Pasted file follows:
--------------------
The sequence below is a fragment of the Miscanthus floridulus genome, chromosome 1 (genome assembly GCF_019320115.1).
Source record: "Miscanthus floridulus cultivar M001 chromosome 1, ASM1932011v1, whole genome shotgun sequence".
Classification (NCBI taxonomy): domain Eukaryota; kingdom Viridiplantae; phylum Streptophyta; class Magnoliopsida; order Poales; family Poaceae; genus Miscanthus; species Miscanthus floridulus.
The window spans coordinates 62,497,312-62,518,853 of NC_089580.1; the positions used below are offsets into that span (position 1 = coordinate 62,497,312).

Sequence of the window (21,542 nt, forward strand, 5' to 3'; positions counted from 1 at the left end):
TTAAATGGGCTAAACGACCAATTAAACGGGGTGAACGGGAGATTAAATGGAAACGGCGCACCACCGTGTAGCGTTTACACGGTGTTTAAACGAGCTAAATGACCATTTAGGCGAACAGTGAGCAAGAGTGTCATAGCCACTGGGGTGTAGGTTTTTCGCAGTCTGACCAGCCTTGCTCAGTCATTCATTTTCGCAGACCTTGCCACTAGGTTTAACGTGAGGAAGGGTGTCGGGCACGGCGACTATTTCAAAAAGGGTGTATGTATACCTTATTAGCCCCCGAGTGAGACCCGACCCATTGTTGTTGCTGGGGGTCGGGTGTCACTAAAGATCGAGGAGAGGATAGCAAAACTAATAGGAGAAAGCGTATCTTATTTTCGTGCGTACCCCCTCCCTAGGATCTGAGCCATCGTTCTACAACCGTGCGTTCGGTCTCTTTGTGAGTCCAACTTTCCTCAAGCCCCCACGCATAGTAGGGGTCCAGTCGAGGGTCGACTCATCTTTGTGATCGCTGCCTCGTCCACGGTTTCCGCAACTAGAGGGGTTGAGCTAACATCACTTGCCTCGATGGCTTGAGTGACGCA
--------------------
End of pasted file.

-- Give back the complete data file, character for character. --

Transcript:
The sequence below is a fragment of the Miscanthus floridulus genome, chromosome 1 (genome assembly GCF_019320115.1).
Source record: "Miscanthus floridulus cultivar M001 chromosome 1, ASM1932011v1, whole genome shotgun sequence".
Classification (NCBI taxonomy): domain Eukaryota; kingdom Viridiplantae; phylum Streptophyta; class Magnoliopsida; order Poales; family Poaceae; genus Miscanthus; species Miscanthus floridulus.
The window spans coordinates 62,497,312-62,518,853 of NC_089580.1; the positions used below are offsets into that span (position 1 = coordinate 62,497,312).

Sequence of the window (21,542 nt, forward strand, 5' to 3'; positions counted from 1 at the left end):
TTAAATGGGCTAAACGACCAATTAAACGGGGTGAACGGGAGATTAAATGGAAACGGCGCACCACCGTGTAGCGTTTACACGGTGTTTAAACGAGCTAAATGACCATTTAGGCGAACAGTGAGCAAGAGTGTCATAGCCACTGGGGTGTAGGTTTTTCGCAGTCTGACCAGCCTTGCTCAGTCATTCATTTTCGCAGACCTTGCCACTAGGTTTAACGTGAGGAAGGGTGTCGGGCACGGCGACTATTTCAAAAAGGGTGTATGTATACCTTATTAGCCCCCGAGTGAGACCCGACCCATTGTTGTTGCTGGGGGTCGGGTGTCACTAAAGATCGAGGAGAGGATAGCAAAACTAATAGGAGAAAGCGTATCTTATTTTCGTGCGTACCCCCTCCCTAGGATCTGAGCCATCGTTCTACAACCGTGCGTTCGGTCTCTTTGTGAGTCCAACTTTCCTCAAGCCCCCACGCATAGTAGGGGTCCAGTCGAGGGTCGACTCATCTTTGTGATCGCTGCCTCGTCCACGGTTTCCGCAACTAGAGGGGTTGAGCTAACATCACTTGCCTCGATGGCTTGAGTGACGCA